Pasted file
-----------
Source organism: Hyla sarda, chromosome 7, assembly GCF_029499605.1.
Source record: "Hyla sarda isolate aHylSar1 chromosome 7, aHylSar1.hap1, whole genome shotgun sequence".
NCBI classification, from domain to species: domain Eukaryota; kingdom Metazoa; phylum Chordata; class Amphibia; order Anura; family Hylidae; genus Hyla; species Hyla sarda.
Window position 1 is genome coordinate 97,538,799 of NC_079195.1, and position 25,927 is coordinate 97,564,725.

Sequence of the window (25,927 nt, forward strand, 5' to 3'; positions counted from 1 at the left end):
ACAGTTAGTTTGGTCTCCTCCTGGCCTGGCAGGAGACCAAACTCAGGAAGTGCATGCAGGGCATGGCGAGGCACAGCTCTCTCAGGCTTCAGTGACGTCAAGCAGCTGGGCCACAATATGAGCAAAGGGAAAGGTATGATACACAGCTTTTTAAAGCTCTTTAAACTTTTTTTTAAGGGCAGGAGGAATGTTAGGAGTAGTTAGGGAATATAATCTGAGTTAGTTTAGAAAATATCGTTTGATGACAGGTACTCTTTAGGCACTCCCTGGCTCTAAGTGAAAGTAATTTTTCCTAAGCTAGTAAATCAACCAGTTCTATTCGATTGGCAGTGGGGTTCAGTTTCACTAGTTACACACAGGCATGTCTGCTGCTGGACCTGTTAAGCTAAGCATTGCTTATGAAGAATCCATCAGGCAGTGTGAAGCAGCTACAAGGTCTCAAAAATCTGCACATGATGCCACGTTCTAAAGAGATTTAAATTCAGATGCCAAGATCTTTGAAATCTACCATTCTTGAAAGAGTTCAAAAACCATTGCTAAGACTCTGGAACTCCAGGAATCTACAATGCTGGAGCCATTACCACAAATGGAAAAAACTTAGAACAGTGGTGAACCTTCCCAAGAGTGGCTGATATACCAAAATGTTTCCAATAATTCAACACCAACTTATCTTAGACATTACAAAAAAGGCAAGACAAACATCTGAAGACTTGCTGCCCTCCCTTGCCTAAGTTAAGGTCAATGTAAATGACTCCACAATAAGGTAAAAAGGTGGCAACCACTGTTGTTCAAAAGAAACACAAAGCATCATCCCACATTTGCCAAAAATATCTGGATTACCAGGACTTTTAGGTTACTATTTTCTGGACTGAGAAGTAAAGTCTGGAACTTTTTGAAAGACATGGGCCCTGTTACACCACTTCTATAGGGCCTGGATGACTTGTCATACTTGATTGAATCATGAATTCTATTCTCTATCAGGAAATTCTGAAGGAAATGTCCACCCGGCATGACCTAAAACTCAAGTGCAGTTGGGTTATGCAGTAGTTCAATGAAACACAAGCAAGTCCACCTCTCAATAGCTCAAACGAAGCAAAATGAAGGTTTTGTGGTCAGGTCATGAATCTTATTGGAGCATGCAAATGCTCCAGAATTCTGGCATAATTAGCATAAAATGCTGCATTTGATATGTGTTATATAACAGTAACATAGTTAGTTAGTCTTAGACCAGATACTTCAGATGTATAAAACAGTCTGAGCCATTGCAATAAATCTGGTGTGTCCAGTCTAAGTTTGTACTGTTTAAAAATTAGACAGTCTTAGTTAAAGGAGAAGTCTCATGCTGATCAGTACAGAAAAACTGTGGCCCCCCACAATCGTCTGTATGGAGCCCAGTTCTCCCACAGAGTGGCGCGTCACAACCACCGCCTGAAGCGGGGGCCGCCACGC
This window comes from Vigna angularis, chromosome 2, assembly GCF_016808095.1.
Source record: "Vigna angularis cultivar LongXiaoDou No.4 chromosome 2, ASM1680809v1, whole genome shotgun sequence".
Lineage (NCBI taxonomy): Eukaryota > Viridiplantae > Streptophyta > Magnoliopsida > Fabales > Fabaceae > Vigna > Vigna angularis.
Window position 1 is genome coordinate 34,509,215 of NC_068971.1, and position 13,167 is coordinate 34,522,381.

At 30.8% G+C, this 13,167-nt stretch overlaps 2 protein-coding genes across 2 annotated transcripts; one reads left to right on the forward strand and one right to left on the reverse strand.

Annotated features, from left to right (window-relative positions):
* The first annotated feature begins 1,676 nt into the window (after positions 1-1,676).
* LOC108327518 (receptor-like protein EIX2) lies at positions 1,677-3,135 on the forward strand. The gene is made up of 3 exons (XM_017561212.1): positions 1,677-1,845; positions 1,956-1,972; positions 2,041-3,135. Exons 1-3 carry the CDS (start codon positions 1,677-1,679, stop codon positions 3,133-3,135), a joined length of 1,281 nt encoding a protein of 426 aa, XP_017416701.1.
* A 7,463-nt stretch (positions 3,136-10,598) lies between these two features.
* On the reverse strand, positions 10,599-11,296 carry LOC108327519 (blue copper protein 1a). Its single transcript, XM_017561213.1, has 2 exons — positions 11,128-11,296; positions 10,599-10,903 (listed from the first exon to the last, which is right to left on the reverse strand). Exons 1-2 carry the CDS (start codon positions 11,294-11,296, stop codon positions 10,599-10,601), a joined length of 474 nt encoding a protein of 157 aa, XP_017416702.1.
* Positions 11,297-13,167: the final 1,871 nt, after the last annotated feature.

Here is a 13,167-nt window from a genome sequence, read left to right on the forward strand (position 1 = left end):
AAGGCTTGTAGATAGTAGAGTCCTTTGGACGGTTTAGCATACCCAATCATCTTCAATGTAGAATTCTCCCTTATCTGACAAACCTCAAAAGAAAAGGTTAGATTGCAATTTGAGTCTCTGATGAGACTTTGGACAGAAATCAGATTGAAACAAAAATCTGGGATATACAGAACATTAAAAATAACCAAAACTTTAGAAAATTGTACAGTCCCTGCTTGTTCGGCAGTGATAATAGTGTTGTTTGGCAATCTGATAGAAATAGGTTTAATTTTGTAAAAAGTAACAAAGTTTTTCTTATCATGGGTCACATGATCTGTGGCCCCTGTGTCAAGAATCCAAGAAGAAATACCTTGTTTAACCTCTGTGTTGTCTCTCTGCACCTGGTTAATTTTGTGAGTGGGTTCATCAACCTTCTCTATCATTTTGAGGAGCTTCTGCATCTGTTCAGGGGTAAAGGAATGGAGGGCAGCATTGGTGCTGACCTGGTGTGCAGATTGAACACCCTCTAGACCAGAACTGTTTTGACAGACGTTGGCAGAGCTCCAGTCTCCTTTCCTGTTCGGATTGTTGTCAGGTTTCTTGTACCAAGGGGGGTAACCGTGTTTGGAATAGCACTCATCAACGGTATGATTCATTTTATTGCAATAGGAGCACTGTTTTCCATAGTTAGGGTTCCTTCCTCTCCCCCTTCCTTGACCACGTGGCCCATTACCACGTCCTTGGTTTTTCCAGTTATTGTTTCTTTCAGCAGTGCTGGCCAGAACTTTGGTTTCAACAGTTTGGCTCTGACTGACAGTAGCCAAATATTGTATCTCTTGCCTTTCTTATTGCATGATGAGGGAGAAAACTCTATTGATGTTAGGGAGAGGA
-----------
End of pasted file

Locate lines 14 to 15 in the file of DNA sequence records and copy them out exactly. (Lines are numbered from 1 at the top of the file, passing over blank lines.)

* LOC108327518 (receptor-like protein EIX2) lies at positions 1,677-3,135 on the forward strand. The gene is made up of 3 exons (XM_017561212.1): positions 1,677-1,845; positions 1,956-1,972; positions 2,041-3,135. Exons 1-3 carry the CDS (start codon positions 1,677-1,679, stop codon positions 3,133-3,135), a joined length of 1,281 nt encoding a protein of 426 aa, XP_017416701.1.
* A 7,463-nt stretch (positions 3,136-10,598) lies between these two features.